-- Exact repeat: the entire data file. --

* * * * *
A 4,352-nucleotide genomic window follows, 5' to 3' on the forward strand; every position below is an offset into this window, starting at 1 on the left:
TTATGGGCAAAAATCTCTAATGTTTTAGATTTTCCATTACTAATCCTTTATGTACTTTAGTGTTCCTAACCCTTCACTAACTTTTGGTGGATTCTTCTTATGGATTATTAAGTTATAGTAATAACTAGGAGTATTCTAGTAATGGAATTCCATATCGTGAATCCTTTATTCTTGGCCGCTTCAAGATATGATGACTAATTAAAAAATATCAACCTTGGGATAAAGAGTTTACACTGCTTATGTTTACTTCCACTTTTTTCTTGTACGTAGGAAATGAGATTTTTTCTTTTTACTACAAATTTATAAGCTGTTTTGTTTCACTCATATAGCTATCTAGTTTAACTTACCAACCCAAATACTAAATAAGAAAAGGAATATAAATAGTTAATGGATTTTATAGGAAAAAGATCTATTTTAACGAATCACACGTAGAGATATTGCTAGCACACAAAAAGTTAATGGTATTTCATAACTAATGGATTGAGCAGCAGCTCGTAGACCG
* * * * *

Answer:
A 4,352-nucleotide genomic window follows, 5' to 3' on the forward strand; every position below is an offset into this window, starting at 1 on the left:
TTATGGGCAAAAATCTCTAATGTTTTAGATTTTCCATTACTAATCCTTTATGTACTTTAGTGTTCCTAACCCTTCACTAACTTTTGGTGGATTCTTCTTATGGATTATTAAGTTATAGTAATAACTAGGAGTATTCTAGTAATGGAATTCCATATCGTGAATCCTTTATTCTTGGCCGCTTCAAGATATGATGACTAATTAAAAAATATCAACCTTGGGATAAAGAGTTTACACTGCTTATGTTTACTTCCACTTTTTTCTTGTACGTAGGAAATGAGATTTTTTCTTTTTACTACAAATTTATAAGCTGTTTTGTTTCACTCATATAGCTATCTAGTTTAACTTACCAACCCAAATACTAAATAAGAAAAGGAATATAAATAGTTAATGGATTTTATAGGAAAAAGATCTATTTTAACGAATCACACGTAGAGATATTGCTAGCACACAAAAAGTTAATGGTATTTCATAACTAATGGATTGAGCAGCAGCTCGTAGACCG